# Math Help - Different Results when Using Laplace or Complamentary Functions/Particular Integrals

1. ## Different Results when Using Laplace or Complamentary Functions/Particular Integrals

Hi,

y''(t) + 3y'(t) + y(t) = 2x(t)

Where x(t) = u(t), and the system is initially at rest. We are interested only when t>=0, so x(t) = 1 always.

I can solve it by Laplace transforms:

Original eqn:
y''(t) + 3y'(t) + y(t) = 2

Taking Laplace of both sides (and assuming system was at rest):
Y(s)[s^2 + 3s + 2] = 2/s
Y(s) = [2/s]/[s^2 + 3s + 2]
Y(s) = A/s + B/(s + 1) + C/(s + 2)

Finally: y(t) = 1 - 2exp[-t] + ext[-2t]

--------

The problem is when I try solving it by equating coefficients. I get a different answer:

Original eqn:
y''(t) + 3y'(t) + y(t) = 2

To get complementary function, y_comp(t):
y''(t) + 3y'(t) + y(t) = 0
Auxiliary eqn: s^2 + 3s + 1 = 0; s = -1, -2
y_comp(t) = Aexp[-t] + Bexp[-2t]

To get particular integral, y_pt(t):
Forcing function: x(t) = 1
Gives y_pt(t) = 1

General solution:
y(t) = y_comp(t) + y_pt(t) = Aexp[-t] + Bexp[-2t] + 1

Solving for the constants A and B (problem is here):
y'(t) = -Aexp[-t] -2Bexp[-2t]
y''(t) = Aexp[-t] + 4Bexp[-2t]
Given the system was at rest, I get:
0 = -A - 2B (1)
0 = A + 4B (2)

Solving these gives A=B=0. But this means that y(t) = 1, which is different to the Laplace solution of y(t) = 1 - 2exp[-t] + ext[-2t].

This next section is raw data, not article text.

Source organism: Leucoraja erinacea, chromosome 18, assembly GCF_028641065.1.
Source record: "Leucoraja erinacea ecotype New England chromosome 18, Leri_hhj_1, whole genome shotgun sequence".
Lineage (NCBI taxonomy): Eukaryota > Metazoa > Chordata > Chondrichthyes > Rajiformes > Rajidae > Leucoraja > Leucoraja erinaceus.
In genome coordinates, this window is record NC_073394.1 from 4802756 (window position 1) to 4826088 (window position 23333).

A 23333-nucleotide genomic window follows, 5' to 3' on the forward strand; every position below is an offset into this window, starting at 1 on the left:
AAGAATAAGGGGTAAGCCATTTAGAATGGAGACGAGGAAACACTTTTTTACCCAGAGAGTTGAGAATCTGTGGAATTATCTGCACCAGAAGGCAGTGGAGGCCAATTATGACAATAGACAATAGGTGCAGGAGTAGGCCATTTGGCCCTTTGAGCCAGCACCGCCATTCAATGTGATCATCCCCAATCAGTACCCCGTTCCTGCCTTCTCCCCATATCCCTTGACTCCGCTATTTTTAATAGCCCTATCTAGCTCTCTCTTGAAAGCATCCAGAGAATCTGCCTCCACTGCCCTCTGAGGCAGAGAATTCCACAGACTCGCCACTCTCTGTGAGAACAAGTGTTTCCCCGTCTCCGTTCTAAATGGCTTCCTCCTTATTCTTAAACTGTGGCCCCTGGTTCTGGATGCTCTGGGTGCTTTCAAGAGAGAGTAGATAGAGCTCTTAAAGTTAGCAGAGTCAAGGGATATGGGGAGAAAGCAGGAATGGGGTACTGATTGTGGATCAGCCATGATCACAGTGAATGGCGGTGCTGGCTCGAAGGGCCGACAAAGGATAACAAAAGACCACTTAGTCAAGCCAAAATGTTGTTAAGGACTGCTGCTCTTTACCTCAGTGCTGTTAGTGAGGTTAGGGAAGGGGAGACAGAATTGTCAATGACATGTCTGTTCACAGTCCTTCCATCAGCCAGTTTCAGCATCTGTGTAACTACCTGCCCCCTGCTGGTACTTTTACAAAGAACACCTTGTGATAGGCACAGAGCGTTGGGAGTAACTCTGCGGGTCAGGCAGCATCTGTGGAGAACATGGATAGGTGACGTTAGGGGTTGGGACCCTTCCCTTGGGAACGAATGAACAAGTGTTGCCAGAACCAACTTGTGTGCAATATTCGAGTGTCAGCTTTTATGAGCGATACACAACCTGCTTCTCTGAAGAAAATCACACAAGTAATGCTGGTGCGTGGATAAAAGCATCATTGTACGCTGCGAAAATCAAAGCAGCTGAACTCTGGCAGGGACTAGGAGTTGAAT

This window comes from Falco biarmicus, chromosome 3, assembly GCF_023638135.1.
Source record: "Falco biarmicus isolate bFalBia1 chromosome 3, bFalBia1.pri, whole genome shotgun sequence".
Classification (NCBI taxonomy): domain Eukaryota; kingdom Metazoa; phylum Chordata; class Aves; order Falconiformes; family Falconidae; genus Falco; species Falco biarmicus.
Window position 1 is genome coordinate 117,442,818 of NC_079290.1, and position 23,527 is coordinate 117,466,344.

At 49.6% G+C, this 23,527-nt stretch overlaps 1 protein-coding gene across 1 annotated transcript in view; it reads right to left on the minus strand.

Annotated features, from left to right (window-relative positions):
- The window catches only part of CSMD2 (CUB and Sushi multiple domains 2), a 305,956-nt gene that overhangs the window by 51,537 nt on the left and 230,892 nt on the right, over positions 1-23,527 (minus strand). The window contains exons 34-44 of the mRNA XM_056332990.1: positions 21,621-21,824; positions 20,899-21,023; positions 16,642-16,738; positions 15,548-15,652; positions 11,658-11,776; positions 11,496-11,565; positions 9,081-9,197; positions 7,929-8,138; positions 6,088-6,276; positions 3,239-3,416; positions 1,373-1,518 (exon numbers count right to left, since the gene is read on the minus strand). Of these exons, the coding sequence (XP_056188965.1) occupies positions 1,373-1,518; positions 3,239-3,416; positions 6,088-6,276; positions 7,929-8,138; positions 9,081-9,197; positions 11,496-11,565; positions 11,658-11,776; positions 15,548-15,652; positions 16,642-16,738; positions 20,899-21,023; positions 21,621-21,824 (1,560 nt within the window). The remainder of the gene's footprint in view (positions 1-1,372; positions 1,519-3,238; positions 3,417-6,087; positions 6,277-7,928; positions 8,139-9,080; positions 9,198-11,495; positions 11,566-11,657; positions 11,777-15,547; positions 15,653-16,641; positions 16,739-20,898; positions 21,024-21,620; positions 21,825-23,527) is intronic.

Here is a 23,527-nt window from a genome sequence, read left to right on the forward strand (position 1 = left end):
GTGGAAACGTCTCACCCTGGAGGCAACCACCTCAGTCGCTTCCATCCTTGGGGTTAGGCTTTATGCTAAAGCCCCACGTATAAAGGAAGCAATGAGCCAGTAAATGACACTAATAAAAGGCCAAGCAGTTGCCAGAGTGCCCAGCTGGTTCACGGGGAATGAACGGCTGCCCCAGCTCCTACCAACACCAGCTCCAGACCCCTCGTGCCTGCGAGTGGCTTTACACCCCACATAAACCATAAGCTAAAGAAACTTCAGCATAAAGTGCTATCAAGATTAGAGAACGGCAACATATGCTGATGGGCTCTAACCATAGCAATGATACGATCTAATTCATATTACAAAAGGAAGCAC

Thanks for any help.

2. Originally Posted by algorithm
Hi,

y''(t) + 3y'(t) + y(t) = 2x(t)

Where x(t) = u(t), and the system is initially at rest. We are interested only when t>=0, so x(t) = 1 always.

I can solve it by Laplace transforms:

Original eqn:
y''(t) + 3y'(t) + y(t) = 2

Taking Laplace of both sides (and assuming system was at rest):
Y(s)[s^2 + 3s + 2] = 2/s
Y(s) = [2/s]/[s^2 + 3s + 2]
Y(s) = A/s + B/(s + 1) + C/(s + 2)

Finally: y(t) = 1 - 2exp[-t] + ext[-2t]

--------

The problem is when I try solving it by equating coefficients. I get a different answer:

Original eqn:
y''(t) + 3y'(t) + y(t) = 2

To get complementary function, y_comp(t):
y''(t) + 3y'(t) + y(t) = 0
Auxiliary eqn: s^2 + 3s + 1 = 0; s = -1, -2
y_comp(t) = Aexp[-t] + Bexp[-2t]

To get particular integral, y_pt(t):
Forcing function: x(t) = 1
Gives y_pt(t) = 1

General solution:
y(t) = y_comp(t) + y_pt(t) = Aexp[-t] + Bexp[-2t] + 1

Solving for the constants A and B (problem is here):
y'(t) = -Aexp[-t] -2Bexp[-2t]
y''(t) = Aexp[-t] + 4Bexp[-2t]
Given the system was at rest, I get:
0 = -A - 2B (1)
0 = A + 4B (2)

Solving these gives A=B=0. But this means that y(t) = 1, which is different to the Laplace solution of y(t) = 1 - 2exp[-t] + ext[-2t].

Thanks for any help.
When you apply initial conditions, there isn't one for the second derivative of the function!

$A+B+1=0$ (for $y(0)=0$)

$-A-2B=0$ (for $y^{\prime}(0)=0$)

Can you take it from here?

3. Hi,

Thanks for the reply. So when we assume a 2nd order system is initially at rest, the initial conditions are only y(0) = y'(0) = 0?

Thanks

4. The second order linear DE is...

$y^{''} (t) + 3\cdot y^{'} (t) + 2\cdot y(t) = 2\cdot \mathcal{U} (t)$ , $y(0)=y^{'}(0)=0$ (1)

... being $\mathcal{U} (*)$ the 'Haeviside Step Function'. In terms of LT the (1) becomes...

$s^{2}\cdot Y(s) - s\cdot y(0) - y^{'} (0) +3\cdot s\cdot Y(s) -3\cdot y(0) + 2\cdot Y(s) = \frac{2}{s}$ (2)

... and from it...

$Y(s)= \frac{(s-3)\cdot y(0) + y^{'} (0)}{s^{2} + 3s +2} + \frac{2}{s\cdot (s^{2} + 3s + 2)}$ (3)

Because is $y(0)=y^{'}(0)=0$ the only contribution is the 'forced response' ...

$Y(s) = \frac{2}{s\cdot (s^{2} + 3s + 2)} = \frac{1}{s} - \frac{2}{s+1} + \frac{1}{s+2}$ (4)

... so that is...

$y(t)=\mathcal{L}^{-1} \{Y(s)\} = (1-2\cdot e^{-t} + e^{-2t})\cdot \mathcal{U} (t)$ (5)

Kind regards

$\chi$ $\sigma$